NATICK, Mass. (Sept. 11, 2017) -- Members of the Natick Soldier Systems Center community gathered together near the flagpole in front of the headquarters building Sept. 11 to remember the sacrifices that took place on 9/11 and thereafter.

Speaking to those assembled for the Patriot Day observance, Brig. Gen. Anthony W. Potts, NSSC senior commander, compared that day 16 years ago to such iconic events as the opening battles of the American Revolution and Civil War and the attack on Pearl Harbor.

"September 11, 2001, is among those historical flashpoints," said Potts, "and since it impacted those of us past school age very personally and very powerfully, it continues to resonate."

As Potts pointed out, nearly 3,000 people lost their lives in the attacks on the World Trade Center, the Pentagon and (United Airlines) Flight 93. Potts was in the Pentagon when it was hit by American Airlines Flight 77.

"I can actually remember the impact tremor as I stood in the Pentagon the day the aircraft struck it," Potts said. "The magnitude of loss of life is staggering to ponder, and but for the bravery shown by first responders in New York and the Pentagon, the death and suffering would have been much worse.

"Many survived because of the first responders who ran headlong into danger to save people that they did not know. They ran into the towers and the Pentagon to save lives as other ran from the danger."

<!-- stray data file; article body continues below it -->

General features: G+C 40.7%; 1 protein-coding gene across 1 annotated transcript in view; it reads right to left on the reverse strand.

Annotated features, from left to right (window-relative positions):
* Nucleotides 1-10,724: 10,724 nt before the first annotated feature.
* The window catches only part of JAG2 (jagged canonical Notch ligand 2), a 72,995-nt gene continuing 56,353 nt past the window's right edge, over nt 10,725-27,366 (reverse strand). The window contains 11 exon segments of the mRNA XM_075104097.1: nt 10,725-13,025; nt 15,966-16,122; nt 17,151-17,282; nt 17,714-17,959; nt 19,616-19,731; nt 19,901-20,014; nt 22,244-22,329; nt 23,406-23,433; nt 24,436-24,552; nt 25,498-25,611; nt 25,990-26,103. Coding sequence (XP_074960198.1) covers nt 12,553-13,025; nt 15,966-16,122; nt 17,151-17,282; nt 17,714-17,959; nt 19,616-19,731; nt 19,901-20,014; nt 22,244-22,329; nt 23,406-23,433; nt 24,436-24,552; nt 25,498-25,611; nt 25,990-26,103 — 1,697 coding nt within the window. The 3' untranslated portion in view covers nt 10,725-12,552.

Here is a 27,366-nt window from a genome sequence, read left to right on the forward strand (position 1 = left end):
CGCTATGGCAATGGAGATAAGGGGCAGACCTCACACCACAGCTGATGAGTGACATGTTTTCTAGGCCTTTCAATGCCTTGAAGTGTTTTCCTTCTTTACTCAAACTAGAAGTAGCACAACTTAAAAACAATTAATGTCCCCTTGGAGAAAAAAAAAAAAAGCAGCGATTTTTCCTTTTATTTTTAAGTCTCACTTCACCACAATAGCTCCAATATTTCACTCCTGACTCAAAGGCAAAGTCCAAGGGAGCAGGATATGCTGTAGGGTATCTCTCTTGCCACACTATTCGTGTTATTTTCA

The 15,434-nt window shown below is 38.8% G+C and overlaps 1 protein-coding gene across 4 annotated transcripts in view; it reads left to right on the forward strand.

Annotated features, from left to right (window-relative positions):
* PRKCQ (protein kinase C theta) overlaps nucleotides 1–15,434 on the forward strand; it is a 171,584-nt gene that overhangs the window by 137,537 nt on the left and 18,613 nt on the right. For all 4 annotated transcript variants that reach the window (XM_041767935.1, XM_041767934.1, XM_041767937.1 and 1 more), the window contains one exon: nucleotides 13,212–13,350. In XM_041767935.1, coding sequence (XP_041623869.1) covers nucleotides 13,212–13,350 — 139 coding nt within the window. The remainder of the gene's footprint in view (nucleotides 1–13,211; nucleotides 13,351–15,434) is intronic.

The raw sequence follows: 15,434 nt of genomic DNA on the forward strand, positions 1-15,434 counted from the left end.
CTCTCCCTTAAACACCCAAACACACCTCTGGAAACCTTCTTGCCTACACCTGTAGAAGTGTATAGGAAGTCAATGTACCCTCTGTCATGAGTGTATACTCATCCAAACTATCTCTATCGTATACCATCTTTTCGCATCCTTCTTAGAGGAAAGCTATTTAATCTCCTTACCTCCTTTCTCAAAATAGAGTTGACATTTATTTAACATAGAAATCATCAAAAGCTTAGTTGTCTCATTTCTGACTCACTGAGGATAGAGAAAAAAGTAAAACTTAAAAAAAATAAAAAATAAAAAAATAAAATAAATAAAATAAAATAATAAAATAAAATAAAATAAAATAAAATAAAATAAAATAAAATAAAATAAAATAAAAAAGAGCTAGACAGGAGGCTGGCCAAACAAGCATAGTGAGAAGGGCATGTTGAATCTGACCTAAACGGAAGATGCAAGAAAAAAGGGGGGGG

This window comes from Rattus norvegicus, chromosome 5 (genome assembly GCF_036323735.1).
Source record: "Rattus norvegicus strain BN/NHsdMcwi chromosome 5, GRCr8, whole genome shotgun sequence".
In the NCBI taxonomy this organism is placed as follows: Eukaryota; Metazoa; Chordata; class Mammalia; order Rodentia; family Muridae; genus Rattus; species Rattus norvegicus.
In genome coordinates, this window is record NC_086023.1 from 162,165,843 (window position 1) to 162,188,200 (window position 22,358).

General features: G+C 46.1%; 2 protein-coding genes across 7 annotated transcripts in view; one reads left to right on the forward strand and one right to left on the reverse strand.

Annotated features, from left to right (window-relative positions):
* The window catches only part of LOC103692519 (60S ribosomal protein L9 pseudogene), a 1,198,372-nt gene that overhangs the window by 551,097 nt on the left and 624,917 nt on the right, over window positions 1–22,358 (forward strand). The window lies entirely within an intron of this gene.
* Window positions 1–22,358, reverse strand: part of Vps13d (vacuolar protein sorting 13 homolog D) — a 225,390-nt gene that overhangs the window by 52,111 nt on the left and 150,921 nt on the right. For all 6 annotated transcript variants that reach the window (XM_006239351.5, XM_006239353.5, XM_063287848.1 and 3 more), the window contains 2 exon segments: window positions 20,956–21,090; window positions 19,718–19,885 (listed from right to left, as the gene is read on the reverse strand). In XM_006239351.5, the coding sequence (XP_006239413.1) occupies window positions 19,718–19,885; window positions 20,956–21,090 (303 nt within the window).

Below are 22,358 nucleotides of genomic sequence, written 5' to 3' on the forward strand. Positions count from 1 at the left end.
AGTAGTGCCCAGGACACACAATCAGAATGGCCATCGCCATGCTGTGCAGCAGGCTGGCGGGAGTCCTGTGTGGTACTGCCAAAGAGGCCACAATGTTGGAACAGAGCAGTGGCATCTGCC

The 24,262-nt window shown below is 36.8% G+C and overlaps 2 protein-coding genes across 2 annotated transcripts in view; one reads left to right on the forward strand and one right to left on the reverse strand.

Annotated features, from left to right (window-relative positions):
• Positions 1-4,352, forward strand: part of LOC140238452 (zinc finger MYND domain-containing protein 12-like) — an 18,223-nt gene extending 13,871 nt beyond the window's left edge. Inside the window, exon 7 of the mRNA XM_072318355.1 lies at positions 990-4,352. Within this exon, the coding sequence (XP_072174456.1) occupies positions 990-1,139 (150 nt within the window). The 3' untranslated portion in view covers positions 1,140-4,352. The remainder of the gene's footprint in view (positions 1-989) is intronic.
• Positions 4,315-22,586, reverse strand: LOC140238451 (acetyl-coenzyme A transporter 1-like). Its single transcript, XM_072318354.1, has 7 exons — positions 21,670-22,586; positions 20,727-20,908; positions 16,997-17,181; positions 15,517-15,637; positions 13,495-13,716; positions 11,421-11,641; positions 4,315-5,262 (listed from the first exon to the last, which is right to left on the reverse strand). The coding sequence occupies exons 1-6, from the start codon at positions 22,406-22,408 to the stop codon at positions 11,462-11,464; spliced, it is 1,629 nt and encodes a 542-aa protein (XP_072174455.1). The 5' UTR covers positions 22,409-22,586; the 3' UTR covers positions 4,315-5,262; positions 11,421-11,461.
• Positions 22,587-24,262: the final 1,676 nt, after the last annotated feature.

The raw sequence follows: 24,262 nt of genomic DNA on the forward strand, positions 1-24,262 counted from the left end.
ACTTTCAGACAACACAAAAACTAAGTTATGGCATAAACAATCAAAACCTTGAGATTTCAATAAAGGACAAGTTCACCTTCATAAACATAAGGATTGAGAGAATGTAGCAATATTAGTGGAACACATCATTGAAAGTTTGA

Potts observed that on that fateful day, 343 firefighters, 60 police officers and 15 EMTs gave their lives attempting to save others.

"These men and women became heroes, not out of choice; no one gets to choose to be a hero," Potts said. "They became heroes because they put fear aside and the safety and well-being of the people in those burning buildings above their own -- the ultimate embodiment of selfless sacrifice."

Earlier in the ceremony, Town of Natick Fire Chief Rick White read the Patriot Day presidential proclamation.

NSSC observed a moment of silence at 8:46 a.m., the time when American Airlines Flight 11 struck the north tower of the World Trade Center that day in New York City. Then a bell tolled 11 times.

After the observance, NSSC held its second stair climb challenge to symbolize the daily sacrifices made by first responders.